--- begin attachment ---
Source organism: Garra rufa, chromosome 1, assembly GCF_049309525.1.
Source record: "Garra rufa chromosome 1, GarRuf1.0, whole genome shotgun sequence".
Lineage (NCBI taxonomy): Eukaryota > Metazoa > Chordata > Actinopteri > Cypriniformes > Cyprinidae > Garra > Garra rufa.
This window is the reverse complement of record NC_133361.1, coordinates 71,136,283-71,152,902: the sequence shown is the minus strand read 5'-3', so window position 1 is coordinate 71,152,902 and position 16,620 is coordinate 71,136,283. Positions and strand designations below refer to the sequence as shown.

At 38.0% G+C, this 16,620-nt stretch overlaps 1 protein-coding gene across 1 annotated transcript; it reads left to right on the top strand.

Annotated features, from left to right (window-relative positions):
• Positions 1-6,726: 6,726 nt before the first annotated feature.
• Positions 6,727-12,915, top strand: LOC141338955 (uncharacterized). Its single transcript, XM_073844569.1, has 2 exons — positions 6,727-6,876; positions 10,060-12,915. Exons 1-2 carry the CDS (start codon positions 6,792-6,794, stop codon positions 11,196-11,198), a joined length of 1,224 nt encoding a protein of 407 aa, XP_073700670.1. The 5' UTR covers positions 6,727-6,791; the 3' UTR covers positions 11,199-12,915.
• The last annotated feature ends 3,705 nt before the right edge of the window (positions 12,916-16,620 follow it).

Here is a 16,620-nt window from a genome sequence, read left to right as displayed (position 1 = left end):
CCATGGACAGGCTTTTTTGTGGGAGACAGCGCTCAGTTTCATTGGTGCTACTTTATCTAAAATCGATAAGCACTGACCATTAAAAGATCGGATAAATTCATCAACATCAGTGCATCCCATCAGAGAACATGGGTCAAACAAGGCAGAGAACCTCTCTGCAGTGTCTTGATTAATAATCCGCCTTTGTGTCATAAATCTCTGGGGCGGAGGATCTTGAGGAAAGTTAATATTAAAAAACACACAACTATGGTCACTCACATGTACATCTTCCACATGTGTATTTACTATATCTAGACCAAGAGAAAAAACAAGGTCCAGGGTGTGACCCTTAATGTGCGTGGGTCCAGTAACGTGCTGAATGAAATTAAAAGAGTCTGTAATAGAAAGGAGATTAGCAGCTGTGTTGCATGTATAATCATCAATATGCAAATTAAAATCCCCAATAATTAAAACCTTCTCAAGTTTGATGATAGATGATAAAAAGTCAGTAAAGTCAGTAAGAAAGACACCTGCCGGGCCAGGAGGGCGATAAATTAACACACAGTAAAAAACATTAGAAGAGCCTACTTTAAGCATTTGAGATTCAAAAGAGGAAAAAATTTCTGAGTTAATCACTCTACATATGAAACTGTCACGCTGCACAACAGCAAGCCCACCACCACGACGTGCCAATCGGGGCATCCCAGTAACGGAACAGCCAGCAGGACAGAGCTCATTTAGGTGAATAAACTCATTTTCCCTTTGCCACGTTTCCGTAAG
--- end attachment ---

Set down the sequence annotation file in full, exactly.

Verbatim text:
Source organism: Garra rufa, chromosome 1, assembly GCF_049309525.1.
Source record: "Garra rufa chromosome 1, GarRuf1.0, whole genome shotgun sequence".
Lineage (NCBI taxonomy): Eukaryota > Metazoa > Chordata > Actinopteri > Cypriniformes > Cyprinidae > Garra > Garra rufa.
This window is the reverse complement of record NC_133361.1, coordinates 71,136,283-71,152,902: the sequence shown is the minus strand read 5'-3', so window position 1 is coordinate 71,152,902 and position 16,620 is coordinate 71,136,283. Positions and strand designations below refer to the sequence as shown.

At 38.0% G+C, this 16,620-nt stretch overlaps 1 protein-coding gene across 1 annotated transcript; it reads left to right on the top strand.

Annotated features, from left to right (window-relative positions):
• Positions 1-6,726: 6,726 nt before the first annotated feature.
• Positions 6,727-12,915, top strand: LOC141338955 (uncharacterized). Its single transcript, XM_073844569.1, has 2 exons — positions 6,727-6,876; positions 10,060-12,915. Exons 1-2 carry the CDS (start codon positions 6,792-6,794, stop codon positions 11,196-11,198), a joined length of 1,224 nt encoding a protein of 407 aa, XP_073700670.1. The 5' UTR covers positions 6,727-6,791; the 3' UTR covers positions 11,199-12,915.
• The last annotated feature ends 3,705 nt before the right edge of the window (positions 12,916-16,620 follow it).

Here is a 16,620-nt window from a genome sequence, read left to right as displayed (position 1 = left end):
CCATGGACAGGCTTTTTTGTGGGAGACAGCGCTCAGTTTCATTGGTGCTACTTTATCTAAAATCGATAAGCACTGACCATTAAAAGATCGGATAAATTCATCAACATCAGTGCATCCCATCAGAGAACATGGGTCAAACAAGGCAGAGAACCTCTCTGCAGTGTCTTGATTAATAATCCGCCTTTGTGTCATAAATCTCTGGGGCGGAGGATCTTGAGGAAAGTTAATATTAAAAAACACACAACTATGGTCACTCACATGTACATCTTCCACATGTGTATTTACTATATCTAGACCAAGAGAAAAAACAAGGTCCAGGGTGTGACCCTTAATGTGCGTGGGTCCAGTAACGTGCTGAATGAAATTAAAAGAGTCTGTAATAGAAAGGAGATTAGCAGCTGTGTTGCATGTATAATCATCAATATGCAAATTAAAATCCCCAATAATTAAAACCTTCTCAAGTTTGATGATAGATGATAAAAAGTCAGTAAAGTCAGTAAGAAAGACACCTGCCGGGCCAGGAGGGCGATAAATTAACACACAGTAAAAAACATTAGAAGAGCCTACTTTAAGCATTTGAGATTCAAAAGAGGAAAAAATTTCTGAGTTAATCACTCTACATATGAAACTGTCACGCTGCACAACAGCAAGCCCACCACCACGACGTGCCAATCGGGGCATCCCAGTAACGGAACAGCCAGCAGGACAGAGCTCATTTAGGTGAATAAACTCATTTTCCCTTTGCCACGTTTCCGTAAG